The Hastings Cutoff navigated steep canyons in the Wasatch and crossed the barren, virtually waterless Utah Desert. Note Hastings lack of awareness about topography with the big detour around the Ruby Mountains.

Hastings arrived back in California just in time to join Major John C. Frémont in the war against Mexico. Fighting in California was short-lived and in 1847 Hastings moved to San Francisco where he practiced law and invested in real estate. He was elected to the School Board and later appointed a judge.

In January 1848, James Marshall discovered gold at Sutter’s sawmill and Hastings was soon plucking nuggets out of the American River. That summer, 29-year-old Hastings married 19-year-old Charlotte at Sutter’s Fort. (Hastings’ abandoned first wife had either died or divorced him by then.) Hastings formed a partnership with Sutter and opened a miner’s supply store, and then later ran a ferryboat operation.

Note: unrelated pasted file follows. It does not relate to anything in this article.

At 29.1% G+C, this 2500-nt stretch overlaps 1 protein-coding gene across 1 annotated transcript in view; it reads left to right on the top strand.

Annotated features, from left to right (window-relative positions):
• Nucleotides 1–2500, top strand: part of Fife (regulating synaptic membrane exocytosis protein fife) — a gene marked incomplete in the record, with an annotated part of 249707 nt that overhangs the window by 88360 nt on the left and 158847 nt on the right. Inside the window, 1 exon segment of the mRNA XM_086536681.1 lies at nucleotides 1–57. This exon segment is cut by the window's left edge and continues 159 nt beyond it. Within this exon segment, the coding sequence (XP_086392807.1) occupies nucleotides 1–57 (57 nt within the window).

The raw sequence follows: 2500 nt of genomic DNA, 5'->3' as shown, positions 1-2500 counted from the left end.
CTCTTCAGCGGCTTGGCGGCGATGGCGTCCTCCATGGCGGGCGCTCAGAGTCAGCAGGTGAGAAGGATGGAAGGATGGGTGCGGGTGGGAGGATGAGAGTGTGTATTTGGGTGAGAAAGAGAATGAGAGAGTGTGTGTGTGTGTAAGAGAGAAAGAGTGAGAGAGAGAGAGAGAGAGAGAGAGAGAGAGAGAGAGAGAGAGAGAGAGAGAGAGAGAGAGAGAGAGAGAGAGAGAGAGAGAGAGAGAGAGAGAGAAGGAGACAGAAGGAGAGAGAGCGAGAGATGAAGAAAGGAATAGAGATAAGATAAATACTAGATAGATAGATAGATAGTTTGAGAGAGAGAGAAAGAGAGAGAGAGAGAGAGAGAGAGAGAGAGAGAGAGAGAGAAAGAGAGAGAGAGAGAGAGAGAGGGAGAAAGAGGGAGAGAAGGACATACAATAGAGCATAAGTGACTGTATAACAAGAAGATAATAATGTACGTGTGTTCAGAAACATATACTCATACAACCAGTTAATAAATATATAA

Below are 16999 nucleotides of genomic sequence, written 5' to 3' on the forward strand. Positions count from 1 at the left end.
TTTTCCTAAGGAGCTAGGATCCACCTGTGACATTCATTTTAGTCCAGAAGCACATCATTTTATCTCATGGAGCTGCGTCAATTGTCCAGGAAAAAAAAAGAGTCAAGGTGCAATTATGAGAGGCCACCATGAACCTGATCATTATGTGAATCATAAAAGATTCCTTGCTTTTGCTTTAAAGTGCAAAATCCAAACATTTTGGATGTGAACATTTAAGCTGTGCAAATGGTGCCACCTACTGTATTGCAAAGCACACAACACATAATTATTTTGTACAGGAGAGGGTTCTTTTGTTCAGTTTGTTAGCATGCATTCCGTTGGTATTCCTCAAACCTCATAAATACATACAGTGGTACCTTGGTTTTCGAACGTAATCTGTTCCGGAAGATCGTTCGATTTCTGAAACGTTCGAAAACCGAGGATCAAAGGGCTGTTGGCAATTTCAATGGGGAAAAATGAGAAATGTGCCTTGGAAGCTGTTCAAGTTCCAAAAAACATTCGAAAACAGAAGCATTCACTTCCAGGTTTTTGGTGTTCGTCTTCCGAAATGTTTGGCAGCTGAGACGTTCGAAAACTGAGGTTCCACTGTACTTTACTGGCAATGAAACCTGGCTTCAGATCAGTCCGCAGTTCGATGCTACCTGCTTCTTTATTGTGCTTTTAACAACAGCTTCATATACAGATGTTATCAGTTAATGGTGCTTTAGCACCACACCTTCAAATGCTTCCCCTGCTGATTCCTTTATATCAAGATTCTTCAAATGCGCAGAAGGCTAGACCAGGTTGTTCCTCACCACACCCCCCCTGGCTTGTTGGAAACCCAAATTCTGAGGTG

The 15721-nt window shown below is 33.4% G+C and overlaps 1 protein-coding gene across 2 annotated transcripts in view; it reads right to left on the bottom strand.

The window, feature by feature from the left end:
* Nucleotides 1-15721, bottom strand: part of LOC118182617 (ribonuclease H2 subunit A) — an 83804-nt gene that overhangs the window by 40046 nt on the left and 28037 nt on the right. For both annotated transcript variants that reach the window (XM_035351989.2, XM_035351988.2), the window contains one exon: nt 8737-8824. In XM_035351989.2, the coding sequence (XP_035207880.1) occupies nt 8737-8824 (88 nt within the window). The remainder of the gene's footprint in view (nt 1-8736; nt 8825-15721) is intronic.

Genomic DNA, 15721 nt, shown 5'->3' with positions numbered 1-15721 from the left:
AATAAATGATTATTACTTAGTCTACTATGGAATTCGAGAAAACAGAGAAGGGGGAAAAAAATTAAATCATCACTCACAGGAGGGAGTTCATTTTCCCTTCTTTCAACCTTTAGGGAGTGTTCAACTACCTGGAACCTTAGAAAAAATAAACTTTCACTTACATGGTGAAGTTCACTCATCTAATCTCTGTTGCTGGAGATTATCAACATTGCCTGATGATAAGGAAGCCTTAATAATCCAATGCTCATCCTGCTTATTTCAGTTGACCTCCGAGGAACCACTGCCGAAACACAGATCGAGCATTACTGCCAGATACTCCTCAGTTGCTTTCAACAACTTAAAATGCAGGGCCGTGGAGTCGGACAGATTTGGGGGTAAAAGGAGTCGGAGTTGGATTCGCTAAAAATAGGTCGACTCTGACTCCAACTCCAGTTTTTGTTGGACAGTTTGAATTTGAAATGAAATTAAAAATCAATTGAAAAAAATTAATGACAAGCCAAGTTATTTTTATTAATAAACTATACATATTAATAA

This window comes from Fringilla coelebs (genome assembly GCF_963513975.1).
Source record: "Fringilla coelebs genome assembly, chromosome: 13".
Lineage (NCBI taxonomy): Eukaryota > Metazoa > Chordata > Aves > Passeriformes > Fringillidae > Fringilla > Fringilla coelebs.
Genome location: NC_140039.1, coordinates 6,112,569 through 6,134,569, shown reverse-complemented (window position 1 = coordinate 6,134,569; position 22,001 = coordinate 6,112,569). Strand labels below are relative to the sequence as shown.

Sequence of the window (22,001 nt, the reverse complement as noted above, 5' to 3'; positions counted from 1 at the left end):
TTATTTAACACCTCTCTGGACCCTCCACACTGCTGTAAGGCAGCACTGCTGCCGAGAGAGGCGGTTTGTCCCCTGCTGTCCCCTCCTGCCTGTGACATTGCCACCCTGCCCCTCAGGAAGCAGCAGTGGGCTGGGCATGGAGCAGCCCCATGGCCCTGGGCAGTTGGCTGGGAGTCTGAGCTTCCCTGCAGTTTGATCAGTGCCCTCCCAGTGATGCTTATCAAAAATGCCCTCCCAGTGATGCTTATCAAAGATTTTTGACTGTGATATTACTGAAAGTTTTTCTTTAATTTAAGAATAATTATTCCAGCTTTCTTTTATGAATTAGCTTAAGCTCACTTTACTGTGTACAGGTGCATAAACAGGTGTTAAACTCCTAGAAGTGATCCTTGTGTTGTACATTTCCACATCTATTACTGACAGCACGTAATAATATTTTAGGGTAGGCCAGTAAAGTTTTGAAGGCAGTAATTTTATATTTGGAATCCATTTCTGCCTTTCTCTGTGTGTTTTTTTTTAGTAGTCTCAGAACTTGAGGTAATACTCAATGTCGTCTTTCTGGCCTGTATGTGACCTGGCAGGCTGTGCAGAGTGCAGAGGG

John A. Sutter. Lansford Hastings hoped to emulate Sutter’s success at obtaining a Mexican land grant to develop and create his own fiefdom.

Over the next eight years, Charlotte Hastings gave birth to five children, four of whom survived. In 1858, Lansford moved his family to Arizona Territory, where Hastings became postmaster, practiced law, and in 1860 was again appointed a judge.

Although raised as a “Northern Yankee” in Ohio, Hastings saw opportunity in aligning with the Confederacy at the start of the American Civil War. He devised a scheme to annex Southern California and Arizona Territory with an occupation by anti-Union recruits from the Golden State.